Attorney General William Barr instructed the Bureau of Prisons (BOP) to move nonviolent inmates who are at risk of contracting the coronavirus out of prison facilities and allow them to serve out their sentences in home confinement.
"But for some eligible inmates, home confinement might be more effective in protecting their health."
Barr directed the bureau to prioritize home confinement for prisoners in low- and minimum-security facilities who pose no safety threat to the community and have a low likelihood of recidivism.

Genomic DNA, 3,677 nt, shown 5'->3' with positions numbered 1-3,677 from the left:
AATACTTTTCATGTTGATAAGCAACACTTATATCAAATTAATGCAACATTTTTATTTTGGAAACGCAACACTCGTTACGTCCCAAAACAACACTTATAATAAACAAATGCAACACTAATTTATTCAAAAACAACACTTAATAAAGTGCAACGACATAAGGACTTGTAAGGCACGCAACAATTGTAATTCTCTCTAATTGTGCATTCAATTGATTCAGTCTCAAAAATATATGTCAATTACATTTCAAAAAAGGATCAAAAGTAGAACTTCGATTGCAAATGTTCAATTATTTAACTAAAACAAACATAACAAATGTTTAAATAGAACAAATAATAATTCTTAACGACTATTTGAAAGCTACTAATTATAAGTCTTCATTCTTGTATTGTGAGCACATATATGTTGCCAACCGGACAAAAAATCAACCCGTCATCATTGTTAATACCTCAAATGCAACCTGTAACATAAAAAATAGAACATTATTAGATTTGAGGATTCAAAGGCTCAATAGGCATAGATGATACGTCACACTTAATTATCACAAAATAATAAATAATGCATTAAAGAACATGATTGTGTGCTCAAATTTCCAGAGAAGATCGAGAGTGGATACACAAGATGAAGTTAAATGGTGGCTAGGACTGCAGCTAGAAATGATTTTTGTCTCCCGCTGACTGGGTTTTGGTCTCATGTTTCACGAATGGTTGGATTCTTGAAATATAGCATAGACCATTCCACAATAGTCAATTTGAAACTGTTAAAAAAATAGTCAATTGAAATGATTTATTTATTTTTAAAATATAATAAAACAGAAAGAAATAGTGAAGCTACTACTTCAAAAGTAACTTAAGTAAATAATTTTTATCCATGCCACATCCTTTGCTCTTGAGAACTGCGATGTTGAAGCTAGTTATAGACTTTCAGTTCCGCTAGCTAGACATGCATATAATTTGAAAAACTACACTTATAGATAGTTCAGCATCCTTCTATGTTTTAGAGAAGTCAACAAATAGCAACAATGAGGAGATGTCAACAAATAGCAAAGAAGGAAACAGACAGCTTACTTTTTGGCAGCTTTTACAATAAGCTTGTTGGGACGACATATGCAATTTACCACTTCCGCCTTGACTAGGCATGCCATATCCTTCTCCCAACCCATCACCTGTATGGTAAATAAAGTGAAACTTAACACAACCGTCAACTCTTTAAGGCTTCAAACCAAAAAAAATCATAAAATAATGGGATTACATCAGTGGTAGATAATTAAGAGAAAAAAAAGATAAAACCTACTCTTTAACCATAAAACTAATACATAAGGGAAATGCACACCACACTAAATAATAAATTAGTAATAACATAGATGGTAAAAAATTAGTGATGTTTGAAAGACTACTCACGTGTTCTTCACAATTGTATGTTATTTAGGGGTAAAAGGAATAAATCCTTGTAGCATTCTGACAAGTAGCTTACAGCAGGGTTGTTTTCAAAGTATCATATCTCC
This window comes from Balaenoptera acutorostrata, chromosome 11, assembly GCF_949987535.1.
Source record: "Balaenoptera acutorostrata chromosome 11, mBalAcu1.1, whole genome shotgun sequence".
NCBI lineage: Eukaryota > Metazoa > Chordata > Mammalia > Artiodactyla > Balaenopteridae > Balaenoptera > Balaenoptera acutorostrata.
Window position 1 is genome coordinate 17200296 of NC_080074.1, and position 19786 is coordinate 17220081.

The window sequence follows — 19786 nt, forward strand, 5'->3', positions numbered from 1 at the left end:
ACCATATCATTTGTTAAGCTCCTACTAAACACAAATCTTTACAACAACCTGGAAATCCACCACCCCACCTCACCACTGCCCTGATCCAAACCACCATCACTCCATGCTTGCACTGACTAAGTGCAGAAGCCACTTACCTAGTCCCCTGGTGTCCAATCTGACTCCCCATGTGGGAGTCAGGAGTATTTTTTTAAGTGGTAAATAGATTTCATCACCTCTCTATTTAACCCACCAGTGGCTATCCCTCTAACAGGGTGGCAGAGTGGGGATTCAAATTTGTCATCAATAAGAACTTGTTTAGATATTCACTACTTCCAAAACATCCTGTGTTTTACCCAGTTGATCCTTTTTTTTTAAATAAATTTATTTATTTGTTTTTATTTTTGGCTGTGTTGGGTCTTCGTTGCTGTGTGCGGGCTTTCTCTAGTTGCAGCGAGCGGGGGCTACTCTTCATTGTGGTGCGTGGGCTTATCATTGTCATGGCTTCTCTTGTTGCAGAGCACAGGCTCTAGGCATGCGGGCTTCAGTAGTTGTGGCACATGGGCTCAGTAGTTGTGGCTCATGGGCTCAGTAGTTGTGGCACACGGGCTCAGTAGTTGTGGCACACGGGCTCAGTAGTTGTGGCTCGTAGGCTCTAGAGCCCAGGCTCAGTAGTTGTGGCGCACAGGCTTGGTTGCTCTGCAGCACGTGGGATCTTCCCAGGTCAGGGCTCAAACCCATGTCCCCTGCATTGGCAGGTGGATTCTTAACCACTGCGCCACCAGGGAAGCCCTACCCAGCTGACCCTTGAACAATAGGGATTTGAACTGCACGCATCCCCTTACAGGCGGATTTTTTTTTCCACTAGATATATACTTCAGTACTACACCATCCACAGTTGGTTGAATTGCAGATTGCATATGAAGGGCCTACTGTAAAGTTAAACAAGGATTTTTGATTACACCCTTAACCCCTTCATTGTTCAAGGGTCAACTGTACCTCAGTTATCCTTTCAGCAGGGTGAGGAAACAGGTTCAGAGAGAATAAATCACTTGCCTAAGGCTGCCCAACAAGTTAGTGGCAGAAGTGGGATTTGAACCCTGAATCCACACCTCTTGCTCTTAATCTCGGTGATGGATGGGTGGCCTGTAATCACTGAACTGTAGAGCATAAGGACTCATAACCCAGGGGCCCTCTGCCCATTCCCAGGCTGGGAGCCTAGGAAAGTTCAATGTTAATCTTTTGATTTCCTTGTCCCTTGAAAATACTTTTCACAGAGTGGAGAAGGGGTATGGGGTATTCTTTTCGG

The BOP medical director has been instructed to assess an inmate's risk factor in contracting COVID-19, including coronavirus exposures at the particular prison facility as well as the individual inmate's health history and age.
Inmates at some of the most heavily populated prisons in the country -- including Rikers Island in New York and California State Prison in California -- tested positive for COVID-19 and the risk of spread throughout prison facilities is troublesome because of the close proximity of prisoners to each other and BOP staff.